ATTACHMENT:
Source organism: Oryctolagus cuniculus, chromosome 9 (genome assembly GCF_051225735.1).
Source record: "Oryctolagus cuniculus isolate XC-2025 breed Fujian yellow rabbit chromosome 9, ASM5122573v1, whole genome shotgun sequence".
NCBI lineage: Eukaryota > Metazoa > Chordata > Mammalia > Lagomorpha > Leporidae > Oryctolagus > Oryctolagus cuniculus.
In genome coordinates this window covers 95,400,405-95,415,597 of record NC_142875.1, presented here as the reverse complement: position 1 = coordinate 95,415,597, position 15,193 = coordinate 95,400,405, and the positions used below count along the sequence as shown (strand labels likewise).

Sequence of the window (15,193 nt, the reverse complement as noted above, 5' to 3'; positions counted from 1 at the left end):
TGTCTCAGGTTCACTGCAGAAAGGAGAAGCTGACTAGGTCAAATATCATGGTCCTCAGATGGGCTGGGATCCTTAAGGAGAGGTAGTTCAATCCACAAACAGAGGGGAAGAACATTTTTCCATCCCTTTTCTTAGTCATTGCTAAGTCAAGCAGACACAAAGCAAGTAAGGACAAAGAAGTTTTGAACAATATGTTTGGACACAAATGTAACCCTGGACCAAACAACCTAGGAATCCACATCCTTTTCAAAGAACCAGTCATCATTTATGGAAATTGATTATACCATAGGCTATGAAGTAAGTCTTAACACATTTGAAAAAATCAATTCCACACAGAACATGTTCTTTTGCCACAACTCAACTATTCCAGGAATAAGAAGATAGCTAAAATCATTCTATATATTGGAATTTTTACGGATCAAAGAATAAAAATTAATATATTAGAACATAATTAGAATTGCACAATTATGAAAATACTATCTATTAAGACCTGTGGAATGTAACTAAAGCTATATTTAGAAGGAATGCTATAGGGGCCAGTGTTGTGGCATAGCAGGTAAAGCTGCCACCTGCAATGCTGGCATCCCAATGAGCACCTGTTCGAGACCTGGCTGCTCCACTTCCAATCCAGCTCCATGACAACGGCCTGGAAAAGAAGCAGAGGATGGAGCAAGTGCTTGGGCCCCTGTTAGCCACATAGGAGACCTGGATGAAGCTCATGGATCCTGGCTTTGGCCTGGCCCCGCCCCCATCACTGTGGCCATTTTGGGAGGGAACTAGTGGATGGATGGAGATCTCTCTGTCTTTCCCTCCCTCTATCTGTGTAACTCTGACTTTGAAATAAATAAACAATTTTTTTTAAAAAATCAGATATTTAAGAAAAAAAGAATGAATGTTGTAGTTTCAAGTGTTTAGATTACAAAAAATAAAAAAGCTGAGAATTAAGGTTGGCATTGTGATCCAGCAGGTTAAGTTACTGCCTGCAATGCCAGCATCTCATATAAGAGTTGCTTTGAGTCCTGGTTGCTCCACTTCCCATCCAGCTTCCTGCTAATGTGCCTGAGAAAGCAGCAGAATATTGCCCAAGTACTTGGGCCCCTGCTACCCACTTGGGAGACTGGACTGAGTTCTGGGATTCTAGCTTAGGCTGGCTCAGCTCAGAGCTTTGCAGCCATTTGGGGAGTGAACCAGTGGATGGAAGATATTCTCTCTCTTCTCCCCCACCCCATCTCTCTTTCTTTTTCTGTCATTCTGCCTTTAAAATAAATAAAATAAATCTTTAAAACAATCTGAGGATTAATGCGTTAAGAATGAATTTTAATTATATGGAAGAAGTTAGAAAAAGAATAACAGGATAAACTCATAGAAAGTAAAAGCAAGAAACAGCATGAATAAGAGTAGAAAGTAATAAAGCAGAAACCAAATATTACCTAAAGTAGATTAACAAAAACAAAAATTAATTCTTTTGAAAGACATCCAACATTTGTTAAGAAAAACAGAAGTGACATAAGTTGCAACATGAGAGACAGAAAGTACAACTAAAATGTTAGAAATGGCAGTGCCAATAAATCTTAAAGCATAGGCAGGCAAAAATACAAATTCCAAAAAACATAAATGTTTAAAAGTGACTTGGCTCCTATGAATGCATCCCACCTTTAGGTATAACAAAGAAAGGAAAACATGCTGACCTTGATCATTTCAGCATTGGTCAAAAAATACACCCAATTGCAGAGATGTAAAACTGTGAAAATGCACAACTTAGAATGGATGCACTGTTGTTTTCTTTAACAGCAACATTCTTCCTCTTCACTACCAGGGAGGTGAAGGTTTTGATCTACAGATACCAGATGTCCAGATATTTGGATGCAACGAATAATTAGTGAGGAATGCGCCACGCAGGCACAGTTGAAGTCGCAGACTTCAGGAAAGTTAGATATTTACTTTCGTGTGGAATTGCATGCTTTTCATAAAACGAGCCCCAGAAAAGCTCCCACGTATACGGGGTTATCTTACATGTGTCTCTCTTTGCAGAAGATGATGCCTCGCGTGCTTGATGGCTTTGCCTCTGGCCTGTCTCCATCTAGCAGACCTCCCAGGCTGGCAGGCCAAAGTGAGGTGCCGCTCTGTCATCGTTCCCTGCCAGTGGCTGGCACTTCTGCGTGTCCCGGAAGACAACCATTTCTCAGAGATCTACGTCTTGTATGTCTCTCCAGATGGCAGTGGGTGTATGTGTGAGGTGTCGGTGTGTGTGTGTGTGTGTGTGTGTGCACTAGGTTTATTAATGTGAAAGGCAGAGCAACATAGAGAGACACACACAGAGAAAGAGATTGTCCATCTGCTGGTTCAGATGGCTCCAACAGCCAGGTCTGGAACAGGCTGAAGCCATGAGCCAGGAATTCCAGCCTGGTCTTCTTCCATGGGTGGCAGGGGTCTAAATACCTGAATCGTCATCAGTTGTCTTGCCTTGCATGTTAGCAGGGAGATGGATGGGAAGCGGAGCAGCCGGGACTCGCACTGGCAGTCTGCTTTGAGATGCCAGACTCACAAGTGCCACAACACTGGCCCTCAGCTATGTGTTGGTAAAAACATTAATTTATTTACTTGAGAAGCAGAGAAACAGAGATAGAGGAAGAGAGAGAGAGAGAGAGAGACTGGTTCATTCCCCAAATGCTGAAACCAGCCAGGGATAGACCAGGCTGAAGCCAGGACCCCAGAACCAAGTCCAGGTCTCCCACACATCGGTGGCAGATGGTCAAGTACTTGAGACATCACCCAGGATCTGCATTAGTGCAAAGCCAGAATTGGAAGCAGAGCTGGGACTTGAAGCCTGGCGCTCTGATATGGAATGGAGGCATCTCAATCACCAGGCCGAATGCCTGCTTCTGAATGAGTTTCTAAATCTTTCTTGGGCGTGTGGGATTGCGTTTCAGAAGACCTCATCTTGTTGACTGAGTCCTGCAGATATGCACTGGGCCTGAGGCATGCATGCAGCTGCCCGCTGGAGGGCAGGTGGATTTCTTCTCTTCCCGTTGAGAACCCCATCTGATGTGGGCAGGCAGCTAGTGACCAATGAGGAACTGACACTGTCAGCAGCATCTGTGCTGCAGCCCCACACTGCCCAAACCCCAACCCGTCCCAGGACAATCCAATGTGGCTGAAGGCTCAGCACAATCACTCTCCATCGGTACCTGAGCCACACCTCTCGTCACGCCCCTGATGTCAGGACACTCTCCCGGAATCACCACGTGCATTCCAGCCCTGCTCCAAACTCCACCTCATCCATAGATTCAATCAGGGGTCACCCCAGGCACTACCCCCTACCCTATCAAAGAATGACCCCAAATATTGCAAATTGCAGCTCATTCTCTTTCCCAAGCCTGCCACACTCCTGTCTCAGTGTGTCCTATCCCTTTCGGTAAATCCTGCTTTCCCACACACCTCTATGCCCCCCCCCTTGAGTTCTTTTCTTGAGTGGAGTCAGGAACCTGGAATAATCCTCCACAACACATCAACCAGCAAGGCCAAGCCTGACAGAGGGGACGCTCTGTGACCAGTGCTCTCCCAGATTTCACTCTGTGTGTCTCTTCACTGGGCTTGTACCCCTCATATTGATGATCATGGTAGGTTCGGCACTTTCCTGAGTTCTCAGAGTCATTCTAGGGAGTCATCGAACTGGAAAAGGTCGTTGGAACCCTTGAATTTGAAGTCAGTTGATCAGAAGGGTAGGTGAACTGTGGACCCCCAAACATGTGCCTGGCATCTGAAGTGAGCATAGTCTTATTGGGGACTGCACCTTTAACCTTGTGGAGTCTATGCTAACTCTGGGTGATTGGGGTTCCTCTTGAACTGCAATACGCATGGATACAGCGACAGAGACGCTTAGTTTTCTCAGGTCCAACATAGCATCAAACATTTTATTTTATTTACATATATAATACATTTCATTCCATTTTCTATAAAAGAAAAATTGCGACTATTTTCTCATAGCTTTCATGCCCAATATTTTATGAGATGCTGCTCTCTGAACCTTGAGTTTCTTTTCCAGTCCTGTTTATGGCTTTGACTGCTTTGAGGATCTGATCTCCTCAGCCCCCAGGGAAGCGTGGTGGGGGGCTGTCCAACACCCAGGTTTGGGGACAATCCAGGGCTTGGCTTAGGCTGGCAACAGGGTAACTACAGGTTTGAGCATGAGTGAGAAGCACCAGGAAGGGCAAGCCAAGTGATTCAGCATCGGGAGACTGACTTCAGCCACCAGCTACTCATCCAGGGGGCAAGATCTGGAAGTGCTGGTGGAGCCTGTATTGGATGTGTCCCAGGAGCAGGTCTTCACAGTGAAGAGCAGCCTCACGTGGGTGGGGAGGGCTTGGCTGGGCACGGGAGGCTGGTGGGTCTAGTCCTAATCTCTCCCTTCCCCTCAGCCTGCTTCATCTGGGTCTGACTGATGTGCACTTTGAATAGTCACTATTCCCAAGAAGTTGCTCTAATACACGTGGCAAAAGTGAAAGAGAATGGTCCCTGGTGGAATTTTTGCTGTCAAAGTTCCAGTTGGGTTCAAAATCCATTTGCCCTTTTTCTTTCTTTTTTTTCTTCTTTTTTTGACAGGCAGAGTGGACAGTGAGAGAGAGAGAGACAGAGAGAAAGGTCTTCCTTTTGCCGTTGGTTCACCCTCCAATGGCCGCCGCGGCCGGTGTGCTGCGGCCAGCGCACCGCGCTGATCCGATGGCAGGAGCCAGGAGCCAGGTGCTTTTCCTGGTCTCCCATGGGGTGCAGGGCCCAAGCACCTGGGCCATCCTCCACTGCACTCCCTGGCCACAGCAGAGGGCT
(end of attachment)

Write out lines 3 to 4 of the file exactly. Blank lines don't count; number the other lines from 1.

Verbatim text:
NCBI lineage: Eukaryota > Metazoa > Chordata > Mammalia > Lagomorpha > Leporidae > Oryctolagus > Oryctolagus cuniculus.
In genome coordinates this window covers 95,400,405-95,415,597 of record NC_142875.1, presented here as the reverse complement: position 1 = coordinate 95,415,597, position 15,193 = coordinate 95,400,405, and the positions used below count along the sequence as shown (strand labels likewise).